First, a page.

Saying goodbye to longtime religious leaders
Rabbi Cliff Kulwin: all about relationships
Staff Writer, New Jersey Jewish News
Rabbi Clifford Kulwin’s 20-year tenure at Temple B’nai Abraham (TBA) in Livingston was marked by major national events, from 9/11 just two years into his tenure to Hurricane Katrina, the shooting at Margery Stoneman Douglas High School, and the shooting at Tree of Life synagogue in Pittsburgh.
For each of these, he was able to find a way to respond that matched the need within the congregation, whether it involved holding a small memorial gathering or a gargantuan communal anti-gun rally that drew over 2,000 people, or speaking out and holding the president responsible.
But as he prepared to retire at the end of June, the Montclair resident revealed that the key to his rabbinate was something much smaller: individual relationships. Pointing to a defining moment early in his time at TBA that he said shaped his rabbinate, Kulwin recalled a young man with school-age children who was diagnosed with a fatal and fast-moving
“He was going through treatment and incredible pain and he was describing it to me,” said Kulwin. “And I said something incredibly stupid, like, ‘I know how you feel.’ There was this silence. And he said, ‘Rabbi with all due respect, you don’t know how I feel.’” Kulwin said he apologized, noting that the incident “was sort of the kick in the butt I needed to make sure that I was very careful about what I say in situations like that … It made me hyper aware that every word that comes out of my mouth is important.”
Kulwin became rabbi emeritus on July 1. Rabbi David Vaisberg, formerly of Temple Emanu-El in Edison, succeeded him as senior rabbi at TBA.
Like one of Kulwin’s formidable predecessors, Rabbi Joachim Prinz, Kulwin remained active in the larger community throughout his tenure, serving on the boards of Big Brothers Big Sisters, NJPAC, and the Montclair Public Library, where he also served as president; writing an occasional column in The Star-Ledger; and playing jazz and classical music on the piano, though “not as well as I would like,” he said. Congregants appreciate his public spiritedness and community involvement, and see it as integral to his rabbinate, according to TBA president Bruce Greene. Kulwin agrees. “Doing some of the other stuff that energizes me a bit enables me to bring more energy and creativity and inspiration back into the more regular things” at the synagogue, he said.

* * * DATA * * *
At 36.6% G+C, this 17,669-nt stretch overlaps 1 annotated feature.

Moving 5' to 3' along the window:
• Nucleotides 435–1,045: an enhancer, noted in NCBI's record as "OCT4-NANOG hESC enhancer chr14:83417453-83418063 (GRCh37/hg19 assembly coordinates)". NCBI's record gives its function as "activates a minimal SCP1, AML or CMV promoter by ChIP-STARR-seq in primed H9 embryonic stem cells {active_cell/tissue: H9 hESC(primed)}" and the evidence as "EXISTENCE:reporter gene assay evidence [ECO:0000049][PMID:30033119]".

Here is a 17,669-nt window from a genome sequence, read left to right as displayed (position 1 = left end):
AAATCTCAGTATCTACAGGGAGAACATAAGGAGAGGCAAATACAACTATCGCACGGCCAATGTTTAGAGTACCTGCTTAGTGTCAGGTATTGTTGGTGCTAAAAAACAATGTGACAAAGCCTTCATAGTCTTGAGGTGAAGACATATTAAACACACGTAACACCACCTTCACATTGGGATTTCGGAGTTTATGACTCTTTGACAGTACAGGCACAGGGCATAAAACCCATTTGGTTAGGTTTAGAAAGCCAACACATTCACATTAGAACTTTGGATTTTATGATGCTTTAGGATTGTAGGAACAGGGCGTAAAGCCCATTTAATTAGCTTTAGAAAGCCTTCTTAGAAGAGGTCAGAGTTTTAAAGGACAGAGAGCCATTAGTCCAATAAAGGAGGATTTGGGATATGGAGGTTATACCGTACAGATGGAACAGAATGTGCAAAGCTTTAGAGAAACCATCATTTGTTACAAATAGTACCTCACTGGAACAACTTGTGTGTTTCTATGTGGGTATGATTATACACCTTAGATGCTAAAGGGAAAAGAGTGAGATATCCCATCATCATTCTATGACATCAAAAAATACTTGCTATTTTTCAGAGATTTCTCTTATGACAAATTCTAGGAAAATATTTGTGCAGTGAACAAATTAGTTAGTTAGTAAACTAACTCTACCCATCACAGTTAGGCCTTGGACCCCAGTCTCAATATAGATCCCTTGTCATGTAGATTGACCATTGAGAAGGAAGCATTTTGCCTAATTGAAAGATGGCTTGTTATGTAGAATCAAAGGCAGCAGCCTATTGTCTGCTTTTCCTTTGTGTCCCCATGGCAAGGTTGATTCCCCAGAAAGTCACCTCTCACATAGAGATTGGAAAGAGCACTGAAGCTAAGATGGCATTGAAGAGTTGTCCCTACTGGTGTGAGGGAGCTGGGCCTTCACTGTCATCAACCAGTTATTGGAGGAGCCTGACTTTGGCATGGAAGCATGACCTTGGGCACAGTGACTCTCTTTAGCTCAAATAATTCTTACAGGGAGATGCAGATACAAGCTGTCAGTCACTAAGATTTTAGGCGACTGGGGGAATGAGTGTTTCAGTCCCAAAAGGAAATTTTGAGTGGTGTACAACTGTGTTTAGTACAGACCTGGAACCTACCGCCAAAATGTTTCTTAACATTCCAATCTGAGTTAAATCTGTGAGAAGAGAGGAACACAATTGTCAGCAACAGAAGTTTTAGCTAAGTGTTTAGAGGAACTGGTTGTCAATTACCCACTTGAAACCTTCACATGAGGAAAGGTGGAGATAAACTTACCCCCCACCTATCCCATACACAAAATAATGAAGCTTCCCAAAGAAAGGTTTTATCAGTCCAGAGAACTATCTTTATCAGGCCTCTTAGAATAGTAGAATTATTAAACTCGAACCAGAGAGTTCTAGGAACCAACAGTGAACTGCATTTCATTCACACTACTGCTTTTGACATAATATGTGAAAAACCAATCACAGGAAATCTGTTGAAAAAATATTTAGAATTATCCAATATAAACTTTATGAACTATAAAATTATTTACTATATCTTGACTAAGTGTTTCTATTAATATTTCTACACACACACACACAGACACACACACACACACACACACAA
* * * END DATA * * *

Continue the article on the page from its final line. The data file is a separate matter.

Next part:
At 61, he plans to continue his involvement with the synagogue in his retirement, and isn’t going anywhere (not including his frequent trips to Brazil or the Adirondacks, where he has a home on Paradox Lake. He’ll be in Brazil for the High Holidays, filling in for a colleague on sabbatical). “Why would I leave?” he asks, baffled at the trajectory of so many of his colleagues as they retire. “So many of my good friendships, my personal relationships are based here, and I think that’s the way it should be.”
His accomplishments over two decades are wide ranging, including securing the unaffiliated congregation’s financial future with a “sizeable” endowment (he declined to give a number), providing a $5,000 scholarship for every TBA student who spends a semester in Israel, taking congregants on 15 congregational trips to Israel as well as South America, Spain and Portugal, and Eastern and Central Europe; writing letters to every TBA child at summer camp — he estimates he’s written more than 5,000 letters, and said some have even written back — and road tripping to colleges, from Ann Arbor to Syracuse to Philadelphia, to take TBA students out to dinner. And early in his tenure, he convinced members to park their money in a Department of Commerce bank in Newark so as to provide a boost to an underserved area, a success he is particularly proud of today.